∀x:X.¬(P^Q) ¬∃x:X. ¬(¬P v ¬Q)
I want to prove that the left hand side entails () the right hand side using propositional and predicate logic. Thank you
Do P and Q depend on x? Also, see this sticky thread.
Hmm, I am not sure I understand "p and q are of type x." In terms of types, I would say, "P and Q are of type X -> Prop" where Prop is the type of propositions. But I understand that P and Q are unary predicates that accept arguments of type X.
A derivation depends on the axioms you have. For example, if you have an axiom (¬∃x. ¬Ax) <-> ∀x. Ax, then you can immediately use it to derive ¬∃x:X. ¬¬(Px ^ Qx). Similarly, if you have an axiom A ^ B <-> ¬(¬A v ¬B), then you can derive ¬∃x:X. ¬(¬Px v ¬Qx). Otherwise, it is significantly more tricky.
Also, do you use Fitch-style natural deduction (also called flag notation) or tree-like natural deduction?
P ^ ¬P is not an axiom since it is contradictory.
I'll describe the derivation in words. Assume $\displaystyle \exists x\,\neg(\neg Px\lor\neg Qx)$. We need to derive a contradiction. Apply existential elimination to get an x and $\displaystyle \neg(\neg Px\lor\neg Qx)$. Use universal elimination with that x on $\displaystyle \forall x\,\neg(Px\land Qx)$ to get $\displaystyle \neg(Px\land Qx)$. We are going to make two assumptions and show that they are contradictory.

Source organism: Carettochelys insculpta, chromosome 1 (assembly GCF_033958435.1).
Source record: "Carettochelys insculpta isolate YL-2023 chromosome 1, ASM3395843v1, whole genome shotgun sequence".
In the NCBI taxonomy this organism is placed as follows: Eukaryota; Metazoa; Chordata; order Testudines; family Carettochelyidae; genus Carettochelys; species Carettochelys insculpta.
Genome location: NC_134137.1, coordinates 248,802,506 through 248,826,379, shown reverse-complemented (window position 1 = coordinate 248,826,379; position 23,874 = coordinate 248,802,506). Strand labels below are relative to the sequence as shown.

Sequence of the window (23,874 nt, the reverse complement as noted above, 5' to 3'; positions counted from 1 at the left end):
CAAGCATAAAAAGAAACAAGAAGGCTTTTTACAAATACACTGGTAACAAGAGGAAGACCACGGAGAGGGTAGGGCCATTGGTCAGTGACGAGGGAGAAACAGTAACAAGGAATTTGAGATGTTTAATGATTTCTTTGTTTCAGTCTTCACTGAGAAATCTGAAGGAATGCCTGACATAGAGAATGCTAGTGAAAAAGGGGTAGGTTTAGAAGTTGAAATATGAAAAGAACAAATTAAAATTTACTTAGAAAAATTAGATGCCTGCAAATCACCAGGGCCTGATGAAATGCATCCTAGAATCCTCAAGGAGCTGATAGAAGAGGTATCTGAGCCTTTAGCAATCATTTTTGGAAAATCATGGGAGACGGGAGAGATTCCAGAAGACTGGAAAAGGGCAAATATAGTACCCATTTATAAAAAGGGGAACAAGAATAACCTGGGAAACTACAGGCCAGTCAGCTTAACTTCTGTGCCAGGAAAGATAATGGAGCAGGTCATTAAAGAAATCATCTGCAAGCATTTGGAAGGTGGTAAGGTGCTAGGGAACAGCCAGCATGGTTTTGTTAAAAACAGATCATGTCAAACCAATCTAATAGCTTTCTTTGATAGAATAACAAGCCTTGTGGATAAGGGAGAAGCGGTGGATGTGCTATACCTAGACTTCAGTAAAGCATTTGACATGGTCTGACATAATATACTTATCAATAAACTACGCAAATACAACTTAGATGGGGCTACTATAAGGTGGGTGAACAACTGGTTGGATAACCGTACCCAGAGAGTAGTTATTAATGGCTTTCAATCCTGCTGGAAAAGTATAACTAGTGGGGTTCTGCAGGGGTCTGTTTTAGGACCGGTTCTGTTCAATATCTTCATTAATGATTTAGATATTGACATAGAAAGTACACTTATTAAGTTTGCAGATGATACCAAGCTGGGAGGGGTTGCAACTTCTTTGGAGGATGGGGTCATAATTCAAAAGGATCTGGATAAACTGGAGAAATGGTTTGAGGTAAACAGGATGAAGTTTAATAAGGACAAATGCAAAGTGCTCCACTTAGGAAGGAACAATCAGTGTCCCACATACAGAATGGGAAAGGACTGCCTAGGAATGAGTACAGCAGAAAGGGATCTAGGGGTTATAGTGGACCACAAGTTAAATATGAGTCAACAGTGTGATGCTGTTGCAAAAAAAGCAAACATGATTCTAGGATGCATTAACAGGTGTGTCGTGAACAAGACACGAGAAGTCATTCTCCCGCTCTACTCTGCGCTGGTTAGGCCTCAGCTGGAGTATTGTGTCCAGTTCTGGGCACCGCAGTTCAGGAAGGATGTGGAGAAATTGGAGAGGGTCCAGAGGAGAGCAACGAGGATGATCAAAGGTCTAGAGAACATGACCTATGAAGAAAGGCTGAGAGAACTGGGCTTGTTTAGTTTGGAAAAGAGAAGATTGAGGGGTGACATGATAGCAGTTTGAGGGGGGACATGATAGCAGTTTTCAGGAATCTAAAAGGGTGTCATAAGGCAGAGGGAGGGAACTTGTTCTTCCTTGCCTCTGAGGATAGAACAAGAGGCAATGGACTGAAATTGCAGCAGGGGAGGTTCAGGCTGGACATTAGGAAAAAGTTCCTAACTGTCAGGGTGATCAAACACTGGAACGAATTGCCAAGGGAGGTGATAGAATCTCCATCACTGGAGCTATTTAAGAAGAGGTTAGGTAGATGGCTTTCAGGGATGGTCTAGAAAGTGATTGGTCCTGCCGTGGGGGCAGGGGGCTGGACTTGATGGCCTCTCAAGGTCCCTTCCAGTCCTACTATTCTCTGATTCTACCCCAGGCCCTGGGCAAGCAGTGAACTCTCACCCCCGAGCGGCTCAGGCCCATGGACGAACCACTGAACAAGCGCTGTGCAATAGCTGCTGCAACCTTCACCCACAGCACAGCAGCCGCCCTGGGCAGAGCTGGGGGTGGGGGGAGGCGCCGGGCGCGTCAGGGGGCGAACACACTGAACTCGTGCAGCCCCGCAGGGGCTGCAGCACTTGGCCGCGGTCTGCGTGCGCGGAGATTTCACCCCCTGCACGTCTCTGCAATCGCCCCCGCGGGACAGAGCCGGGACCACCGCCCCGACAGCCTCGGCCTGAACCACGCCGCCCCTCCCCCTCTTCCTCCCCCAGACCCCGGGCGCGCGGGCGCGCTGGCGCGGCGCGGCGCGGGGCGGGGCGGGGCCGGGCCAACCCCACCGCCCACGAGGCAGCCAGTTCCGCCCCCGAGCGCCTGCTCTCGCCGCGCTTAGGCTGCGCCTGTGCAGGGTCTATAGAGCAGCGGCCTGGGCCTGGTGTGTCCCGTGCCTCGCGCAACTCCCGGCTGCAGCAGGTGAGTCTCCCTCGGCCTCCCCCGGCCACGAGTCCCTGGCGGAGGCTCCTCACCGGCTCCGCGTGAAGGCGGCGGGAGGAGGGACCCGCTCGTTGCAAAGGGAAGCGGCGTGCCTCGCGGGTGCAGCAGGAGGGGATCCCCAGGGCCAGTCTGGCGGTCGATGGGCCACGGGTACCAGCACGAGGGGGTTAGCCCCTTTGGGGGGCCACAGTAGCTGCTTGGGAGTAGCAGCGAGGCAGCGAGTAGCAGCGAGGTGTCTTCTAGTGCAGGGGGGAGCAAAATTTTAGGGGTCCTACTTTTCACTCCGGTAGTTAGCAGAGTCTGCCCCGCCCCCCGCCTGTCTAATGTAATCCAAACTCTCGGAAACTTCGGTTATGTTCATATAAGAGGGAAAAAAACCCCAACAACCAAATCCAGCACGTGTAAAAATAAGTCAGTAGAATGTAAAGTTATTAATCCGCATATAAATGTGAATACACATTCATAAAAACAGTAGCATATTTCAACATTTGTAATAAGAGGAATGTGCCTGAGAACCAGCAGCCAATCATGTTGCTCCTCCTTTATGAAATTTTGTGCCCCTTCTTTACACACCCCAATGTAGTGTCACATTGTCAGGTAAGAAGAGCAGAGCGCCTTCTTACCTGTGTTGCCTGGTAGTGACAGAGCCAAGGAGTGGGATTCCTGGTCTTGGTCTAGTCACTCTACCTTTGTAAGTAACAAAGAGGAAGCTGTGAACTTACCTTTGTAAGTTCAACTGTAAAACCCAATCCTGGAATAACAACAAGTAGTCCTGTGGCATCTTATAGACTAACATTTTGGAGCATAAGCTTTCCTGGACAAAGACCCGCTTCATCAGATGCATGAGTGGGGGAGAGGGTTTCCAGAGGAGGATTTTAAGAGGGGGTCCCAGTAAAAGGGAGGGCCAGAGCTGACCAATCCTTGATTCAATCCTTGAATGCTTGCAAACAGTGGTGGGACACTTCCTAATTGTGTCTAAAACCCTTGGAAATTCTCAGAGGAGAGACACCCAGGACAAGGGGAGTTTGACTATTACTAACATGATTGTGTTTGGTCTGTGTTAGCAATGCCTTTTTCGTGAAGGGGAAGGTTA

Assume $\displaystyle Px$ and assume $\displaystyle Qx$. Then $\displaystyle Px\land Qx$, which contradicts $\displaystyle \neg(Px\land Qx)$. Therefore, we close $\displaystyle Px$ and derive $\displaystyle \neg Px$. Using disjunction introduction, this implies $\displaystyle \neg Px\lor \neg Qx$, which contradicts $\displaystyle \neg(\neg Px\lor\neg Qx)$. Therefore, we close $\displaystyle Qx$ and derive $\displaystyle \neg Qx$. As before, this implies $\displaystyle \neg Px\lor \neg Qx$, which contradicts $\displaystyle \neg(\neg Px\lor\neg Qx)$. Thus we closed both $\displaystyle Px$ and $\displaystyle Qx$ and derived a contradiction.
Note that I have not used the law of excluded middle $\displaystyle A\lor\neg A$. Using it, it may be possible to make the derivation a little clearer. Basically, once you have $\displaystyle \neg(\neg Px\lor\neg Qx)$ and $\displaystyle \neg(Px\land Qx)$, you consider (using disjunction elimination) four cases where either $\displaystyle Px$ or $\displaystyle \neg Px$ and either $\displaystyle Qx$ or $\displaystyle \neg Qx$ hold. In each case, it is possible to derive a contradiction using the two premises above. This is similar to constructing a truth table.